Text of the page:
ISO 26000 international guidance standard on social responsibility
IIED and partners produced three briefing papers on issues related to the development of international social responsibility standards by the International Organization for Standardization.
The International Organisation for Standardization is the international body for setting specifications for products, services and systems. It has published more than 20,000 international standards that have been adopted in countries around the world. In 2010 it published ISO 26000, the standard on corporate social responsibility (CSR).
ISO 26000 defines CSR as the responsibility of an organisation for the impact of its decisions and activities on society. The international standard was developed over a period of five years, using a multi-stakeholder approach involving experts from more than 90 countries and 40 international or broadly-based regional organisations involved in different aspects of social responsibility.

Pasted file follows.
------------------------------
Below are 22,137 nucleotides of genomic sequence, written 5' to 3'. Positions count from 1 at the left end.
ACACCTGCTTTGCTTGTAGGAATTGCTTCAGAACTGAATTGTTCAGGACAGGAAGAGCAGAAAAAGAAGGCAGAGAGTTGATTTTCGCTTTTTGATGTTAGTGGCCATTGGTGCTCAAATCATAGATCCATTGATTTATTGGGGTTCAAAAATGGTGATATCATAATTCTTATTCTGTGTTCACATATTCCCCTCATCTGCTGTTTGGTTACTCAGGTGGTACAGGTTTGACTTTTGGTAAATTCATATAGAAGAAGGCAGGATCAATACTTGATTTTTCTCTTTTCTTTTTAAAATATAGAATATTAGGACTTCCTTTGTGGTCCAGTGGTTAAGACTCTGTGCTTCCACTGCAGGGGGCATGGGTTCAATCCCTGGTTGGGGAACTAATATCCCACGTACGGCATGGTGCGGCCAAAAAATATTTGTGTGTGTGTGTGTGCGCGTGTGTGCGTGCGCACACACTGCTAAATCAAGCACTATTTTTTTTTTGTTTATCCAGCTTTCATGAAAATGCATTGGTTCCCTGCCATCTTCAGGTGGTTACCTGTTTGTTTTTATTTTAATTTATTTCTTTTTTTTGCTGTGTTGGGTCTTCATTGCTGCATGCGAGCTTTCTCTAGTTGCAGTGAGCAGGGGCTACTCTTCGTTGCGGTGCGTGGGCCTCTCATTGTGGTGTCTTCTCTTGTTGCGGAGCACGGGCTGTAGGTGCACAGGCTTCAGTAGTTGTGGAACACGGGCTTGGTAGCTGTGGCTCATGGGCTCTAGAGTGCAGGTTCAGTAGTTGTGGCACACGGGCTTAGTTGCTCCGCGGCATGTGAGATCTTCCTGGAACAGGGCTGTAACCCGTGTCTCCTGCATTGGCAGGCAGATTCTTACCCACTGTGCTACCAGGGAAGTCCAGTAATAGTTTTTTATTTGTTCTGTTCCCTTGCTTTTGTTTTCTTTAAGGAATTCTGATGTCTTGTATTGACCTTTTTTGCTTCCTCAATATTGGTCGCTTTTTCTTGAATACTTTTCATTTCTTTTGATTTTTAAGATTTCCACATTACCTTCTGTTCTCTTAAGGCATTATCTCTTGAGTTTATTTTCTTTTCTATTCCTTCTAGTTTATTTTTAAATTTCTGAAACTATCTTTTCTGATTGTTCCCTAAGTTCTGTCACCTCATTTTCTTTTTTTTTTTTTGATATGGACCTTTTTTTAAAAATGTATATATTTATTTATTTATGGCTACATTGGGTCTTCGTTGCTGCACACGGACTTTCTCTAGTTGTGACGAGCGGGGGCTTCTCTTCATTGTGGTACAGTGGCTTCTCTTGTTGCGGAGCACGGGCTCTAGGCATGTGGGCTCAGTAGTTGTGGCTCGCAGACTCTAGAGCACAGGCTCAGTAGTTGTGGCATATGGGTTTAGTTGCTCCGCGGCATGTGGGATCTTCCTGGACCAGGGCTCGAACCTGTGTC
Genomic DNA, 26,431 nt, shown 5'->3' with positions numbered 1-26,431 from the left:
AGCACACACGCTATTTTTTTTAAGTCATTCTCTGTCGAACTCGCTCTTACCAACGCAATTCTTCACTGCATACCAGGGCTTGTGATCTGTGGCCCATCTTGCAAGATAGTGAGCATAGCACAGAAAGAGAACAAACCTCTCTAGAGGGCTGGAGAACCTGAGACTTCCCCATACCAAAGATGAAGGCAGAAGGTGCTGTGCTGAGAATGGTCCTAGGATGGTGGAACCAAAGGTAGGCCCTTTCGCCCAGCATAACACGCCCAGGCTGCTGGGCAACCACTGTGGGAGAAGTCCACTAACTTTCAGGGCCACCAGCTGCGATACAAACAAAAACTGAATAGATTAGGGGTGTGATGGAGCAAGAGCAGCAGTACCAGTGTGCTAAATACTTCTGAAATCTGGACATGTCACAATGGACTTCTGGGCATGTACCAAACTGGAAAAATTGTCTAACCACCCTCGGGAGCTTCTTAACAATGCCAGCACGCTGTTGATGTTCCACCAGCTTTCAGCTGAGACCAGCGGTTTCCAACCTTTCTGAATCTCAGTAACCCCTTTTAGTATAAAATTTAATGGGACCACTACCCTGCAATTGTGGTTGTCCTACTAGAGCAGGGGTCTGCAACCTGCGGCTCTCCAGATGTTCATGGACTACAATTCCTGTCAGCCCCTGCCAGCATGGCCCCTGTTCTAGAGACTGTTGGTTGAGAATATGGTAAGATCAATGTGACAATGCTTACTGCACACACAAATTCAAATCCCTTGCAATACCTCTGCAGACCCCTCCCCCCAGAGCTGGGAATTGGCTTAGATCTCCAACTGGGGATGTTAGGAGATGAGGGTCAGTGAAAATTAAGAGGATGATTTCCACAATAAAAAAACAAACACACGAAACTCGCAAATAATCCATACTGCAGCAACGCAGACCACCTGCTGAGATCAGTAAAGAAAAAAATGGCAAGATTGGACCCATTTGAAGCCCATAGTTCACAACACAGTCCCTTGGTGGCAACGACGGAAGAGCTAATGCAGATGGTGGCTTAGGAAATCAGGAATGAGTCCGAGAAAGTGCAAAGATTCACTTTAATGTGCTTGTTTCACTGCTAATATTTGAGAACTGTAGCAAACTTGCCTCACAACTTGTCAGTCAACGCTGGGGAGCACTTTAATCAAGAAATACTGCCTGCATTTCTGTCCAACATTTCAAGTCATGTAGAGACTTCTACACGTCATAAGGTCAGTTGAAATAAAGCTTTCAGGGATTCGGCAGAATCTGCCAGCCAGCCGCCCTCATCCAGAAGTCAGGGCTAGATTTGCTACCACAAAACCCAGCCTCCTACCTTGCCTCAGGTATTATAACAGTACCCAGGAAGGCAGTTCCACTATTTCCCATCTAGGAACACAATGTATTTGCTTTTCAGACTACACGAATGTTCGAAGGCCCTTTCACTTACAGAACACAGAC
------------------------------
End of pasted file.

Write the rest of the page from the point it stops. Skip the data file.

Before the start of the development process, IIED collaborated with six partner NGOs to to look at social responsibility standards from a sustainable development perspective.
The project partners were IIED, IUCN, the African Institute of Corporate Citizenship, Development Alternatives and Recursos e Investigación para el Desarrollo Sustentable (RIDES).
In 2004 IIED and partners published three briefing papers that highlighted key issues for consideration in the development of international social responsibility standards. The issues addressed were:
- Stakeholder capacity to engage in the CSR agenda
- Small and medium-sided enterprises (SMEs), and
- National differences in CSR definitions and priorities.
While written with an international focus, the papers drew especially on insights from Chile, India and South Africa.
Standards for change? ISO 26000 and sustainable development, Adrian Henriques (2012), IIED Issue Paper
ISO 26000 and global governance for sustainable development, Halina Ward (2012), IIED Issue Paper